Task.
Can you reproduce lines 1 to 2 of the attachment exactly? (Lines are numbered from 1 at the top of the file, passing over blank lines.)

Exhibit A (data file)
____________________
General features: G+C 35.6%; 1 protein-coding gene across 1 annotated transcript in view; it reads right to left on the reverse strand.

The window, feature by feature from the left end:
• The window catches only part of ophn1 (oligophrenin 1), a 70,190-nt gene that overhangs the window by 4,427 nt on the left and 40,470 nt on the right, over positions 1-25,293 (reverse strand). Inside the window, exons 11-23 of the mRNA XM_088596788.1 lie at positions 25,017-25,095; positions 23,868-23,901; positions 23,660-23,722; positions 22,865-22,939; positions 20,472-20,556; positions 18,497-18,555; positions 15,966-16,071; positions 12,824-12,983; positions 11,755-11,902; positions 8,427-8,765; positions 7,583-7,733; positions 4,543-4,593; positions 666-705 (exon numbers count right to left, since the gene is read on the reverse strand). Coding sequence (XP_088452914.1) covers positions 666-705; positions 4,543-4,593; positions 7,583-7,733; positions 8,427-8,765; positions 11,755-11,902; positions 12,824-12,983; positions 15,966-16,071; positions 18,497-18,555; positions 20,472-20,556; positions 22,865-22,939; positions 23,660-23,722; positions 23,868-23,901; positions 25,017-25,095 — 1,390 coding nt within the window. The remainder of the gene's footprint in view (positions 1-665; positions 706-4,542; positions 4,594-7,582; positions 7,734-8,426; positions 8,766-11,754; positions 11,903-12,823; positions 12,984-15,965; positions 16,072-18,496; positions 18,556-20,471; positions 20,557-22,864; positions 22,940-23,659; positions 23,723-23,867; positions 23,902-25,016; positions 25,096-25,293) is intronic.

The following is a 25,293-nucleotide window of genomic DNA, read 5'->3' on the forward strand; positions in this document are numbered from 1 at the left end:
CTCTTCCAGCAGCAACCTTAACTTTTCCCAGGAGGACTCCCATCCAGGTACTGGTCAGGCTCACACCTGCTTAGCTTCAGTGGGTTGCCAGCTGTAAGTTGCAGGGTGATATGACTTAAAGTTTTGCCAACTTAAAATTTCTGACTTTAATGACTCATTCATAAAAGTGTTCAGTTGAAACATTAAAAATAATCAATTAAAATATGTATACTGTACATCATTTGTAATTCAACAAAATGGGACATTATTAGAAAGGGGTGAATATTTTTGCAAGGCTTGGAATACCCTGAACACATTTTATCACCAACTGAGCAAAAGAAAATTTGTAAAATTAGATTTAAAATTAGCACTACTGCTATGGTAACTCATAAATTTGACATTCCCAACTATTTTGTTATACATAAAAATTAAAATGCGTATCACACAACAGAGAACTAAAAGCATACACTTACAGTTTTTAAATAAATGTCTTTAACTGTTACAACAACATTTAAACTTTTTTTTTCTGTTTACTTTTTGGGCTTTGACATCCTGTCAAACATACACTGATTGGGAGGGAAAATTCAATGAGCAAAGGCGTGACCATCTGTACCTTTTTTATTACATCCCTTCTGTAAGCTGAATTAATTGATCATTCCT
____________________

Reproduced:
General features: G+C 35.6%; 1 protein-coding gene across 1 annotated transcript in view; it reads right to left on the reverse strand.

The window, feature by feature from the left end: